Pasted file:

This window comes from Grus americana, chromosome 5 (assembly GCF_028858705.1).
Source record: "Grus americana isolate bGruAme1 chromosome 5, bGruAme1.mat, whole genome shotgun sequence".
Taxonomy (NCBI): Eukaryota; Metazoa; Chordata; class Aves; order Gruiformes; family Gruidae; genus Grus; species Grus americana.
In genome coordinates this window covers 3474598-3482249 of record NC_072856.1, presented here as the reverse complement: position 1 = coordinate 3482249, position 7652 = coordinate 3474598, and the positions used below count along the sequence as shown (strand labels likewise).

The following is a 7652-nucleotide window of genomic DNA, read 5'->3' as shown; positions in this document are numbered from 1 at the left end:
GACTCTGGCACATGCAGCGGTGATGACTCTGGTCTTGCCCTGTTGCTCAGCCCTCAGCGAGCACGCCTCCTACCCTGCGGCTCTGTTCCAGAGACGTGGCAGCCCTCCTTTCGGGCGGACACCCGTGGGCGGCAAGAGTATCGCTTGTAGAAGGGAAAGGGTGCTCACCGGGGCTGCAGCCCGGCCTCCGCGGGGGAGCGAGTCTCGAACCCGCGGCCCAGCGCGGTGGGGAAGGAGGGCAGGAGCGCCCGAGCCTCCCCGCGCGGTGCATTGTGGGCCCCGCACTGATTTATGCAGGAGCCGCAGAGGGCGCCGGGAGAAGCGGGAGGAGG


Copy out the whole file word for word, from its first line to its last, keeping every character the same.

This window comes from Grus americana, chromosome 5 (assembly GCF_028858705.1).
Source record: "Grus americana isolate bGruAme1 chromosome 5, bGruAme1.mat, whole genome shotgun sequence".
Taxonomy (NCBI): Eukaryota; Metazoa; Chordata; class Aves; order Gruiformes; family Gruidae; genus Grus; species Grus americana.
In genome coordinates this window covers 3474598-3482249 of record NC_072856.1, presented here as the reverse complement: position 1 = coordinate 3482249, position 7652 = coordinate 3474598, and the positions used below count along the sequence as shown (strand labels likewise).

The following is a 7652-nucleotide window of genomic DNA, read 5'->3' as shown; positions in this document are numbered from 1 at the left end:
GACTCTGGCACATGCAGCGGTGATGACTCTGGTCTTGCCCTGTTGCTCAGCCCTCAGCGAGCACGCCTCCTACCCTGCGGCTCTGTTCCAGAGACGTGGCAGCCCTCCTTTCGGGCGGACACCCGTGGGCGGCAAGAGTATCGCTTGTAGAAGGGAAAGGGTGCTCACCGGGGCTGCAGCCCGGCCTCCGCGGGGGAGCGAGTCTCGAACCCGCGGCCCAGCGCGGTGGGGAAGGAGGGCAGGAGCGCCCGAGCCTCCCCGCGCGGTGCATTGTGGGCCCCGCACTGATTTATGCAGGAGCCGCAGAGGGCGCCGGGAGAAGCGGGAGGAGG